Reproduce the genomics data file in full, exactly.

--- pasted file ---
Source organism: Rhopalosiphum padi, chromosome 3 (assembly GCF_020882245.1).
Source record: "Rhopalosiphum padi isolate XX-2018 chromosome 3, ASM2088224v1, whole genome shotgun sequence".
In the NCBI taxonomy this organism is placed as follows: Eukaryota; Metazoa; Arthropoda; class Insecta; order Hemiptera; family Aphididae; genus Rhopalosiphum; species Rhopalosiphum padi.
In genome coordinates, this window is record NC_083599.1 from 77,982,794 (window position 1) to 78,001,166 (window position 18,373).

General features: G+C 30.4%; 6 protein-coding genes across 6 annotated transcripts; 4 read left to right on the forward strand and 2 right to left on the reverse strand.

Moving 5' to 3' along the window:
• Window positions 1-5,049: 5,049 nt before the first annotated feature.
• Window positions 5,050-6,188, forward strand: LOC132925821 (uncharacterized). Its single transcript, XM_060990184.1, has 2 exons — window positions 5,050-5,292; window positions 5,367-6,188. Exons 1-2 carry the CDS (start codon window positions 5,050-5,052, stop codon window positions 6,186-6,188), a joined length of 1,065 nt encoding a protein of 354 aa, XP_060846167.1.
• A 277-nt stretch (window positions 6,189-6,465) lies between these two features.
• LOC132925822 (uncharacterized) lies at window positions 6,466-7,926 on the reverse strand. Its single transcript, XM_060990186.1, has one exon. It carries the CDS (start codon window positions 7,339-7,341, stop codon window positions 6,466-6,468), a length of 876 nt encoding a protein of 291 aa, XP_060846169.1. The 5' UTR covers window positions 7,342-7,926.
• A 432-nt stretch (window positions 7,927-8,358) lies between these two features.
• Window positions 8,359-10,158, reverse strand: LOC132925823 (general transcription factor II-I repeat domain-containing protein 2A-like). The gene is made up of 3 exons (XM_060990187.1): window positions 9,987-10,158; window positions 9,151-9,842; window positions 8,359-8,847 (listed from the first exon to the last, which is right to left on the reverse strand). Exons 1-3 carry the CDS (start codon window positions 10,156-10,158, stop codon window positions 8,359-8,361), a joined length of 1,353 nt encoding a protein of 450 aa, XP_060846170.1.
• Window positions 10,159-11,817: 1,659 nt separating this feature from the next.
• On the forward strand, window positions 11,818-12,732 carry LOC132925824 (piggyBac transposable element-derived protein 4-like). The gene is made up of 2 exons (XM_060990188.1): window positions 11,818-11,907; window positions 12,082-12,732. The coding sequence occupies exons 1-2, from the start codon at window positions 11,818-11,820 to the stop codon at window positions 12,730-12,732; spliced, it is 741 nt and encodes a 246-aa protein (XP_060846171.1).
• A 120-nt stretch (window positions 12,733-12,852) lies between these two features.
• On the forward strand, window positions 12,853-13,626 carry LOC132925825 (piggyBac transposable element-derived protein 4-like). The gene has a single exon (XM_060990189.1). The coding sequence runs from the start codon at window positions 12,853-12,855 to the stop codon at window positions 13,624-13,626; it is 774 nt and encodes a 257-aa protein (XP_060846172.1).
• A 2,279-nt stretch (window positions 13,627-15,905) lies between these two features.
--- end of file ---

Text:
Source organism: Rhopalosiphum padi, chromosome 3 (assembly GCF_020882245.1).
Source record: "Rhopalosiphum padi isolate XX-2018 chromosome 3, ASM2088224v1, whole genome shotgun sequence".
In the NCBI taxonomy this organism is placed as follows: Eukaryota; Metazoa; Arthropoda; class Insecta; order Hemiptera; family Aphididae; genus Rhopalosiphum; species Rhopalosiphum padi.
In genome coordinates, this window is record NC_083599.1 from 77,982,794 (window position 1) to 78,001,166 (window position 18,373).

General features: G+C 30.4%; 6 protein-coding genes across 6 annotated transcripts; 4 read left to right on the forward strand and 2 right to left on the reverse strand.

Moving 5' to 3' along the window:
• Window positions 1-5,049: 5,049 nt before the first annotated feature.
• Window positions 5,050-6,188, forward strand: LOC132925821 (uncharacterized). Its single transcript, XM_060990184.1, has 2 exons — window positions 5,050-5,292; window positions 5,367-6,188. Exons 1-2 carry the CDS (start codon window positions 5,050-5,052, stop codon window positions 6,186-6,188), a joined length of 1,065 nt encoding a protein of 354 aa, XP_060846167.1.
• A 277-nt stretch (window positions 6,189-6,465) lies between these two features.
• LOC132925822 (uncharacterized) lies at window positions 6,466-7,926 on the reverse strand. Its single transcript, XM_060990186.1, has one exon. It carries the CDS (start codon window positions 7,339-7,341, stop codon window positions 6,466-6,468), a length of 876 nt encoding a protein of 291 aa, XP_060846169.1. The 5' UTR covers window positions 7,342-7,926.
• A 432-nt stretch (window positions 7,927-8,358) lies between these two features.
• Window positions 8,359-10,158, reverse strand: LOC132925823 (general transcription factor II-I repeat domain-containing protein 2A-like). The gene is made up of 3 exons (XM_060990187.1): window positions 9,987-10,158; window positions 9,151-9,842; window positions 8,359-8,847 (listed from the first exon to the last, which is right to left on the reverse strand). Exons 1-3 carry the CDS (start codon window positions 10,156-10,158, stop codon window positions 8,359-8,361), a joined length of 1,353 nt encoding a protein of 450 aa, XP_060846170.1.
• Window positions 10,159-11,817: 1,659 nt separating this feature from the next.
• On the forward strand, window positions 11,818-12,732 carry LOC132925824 (piggyBac transposable element-derived protein 4-like). The gene is made up of 2 exons (XM_060990188.1): window positions 11,818-11,907; window positions 12,082-12,732. The coding sequence occupies exons 1-2, from the start codon at window positions 11,818-11,820 to the stop codon at window positions 12,730-12,732; spliced, it is 741 nt and encodes a 246-aa protein (XP_060846171.1).
• A 120-nt stretch (window positions 12,733-12,852) lies between these two features.
• On the forward strand, window positions 12,853-13,626 carry LOC132925825 (piggyBac transposable element-derived protein 4-like). The gene has a single exon (XM_060990189.1). The coding sequence runs from the start codon at window positions 12,853-12,855 to the stop codon at window positions 13,624-13,626; it is 774 nt and encodes a 257-aa protein (XP_060846172.1).
• A 2,279-nt stretch (window positions 13,627-15,905) lies between these two features.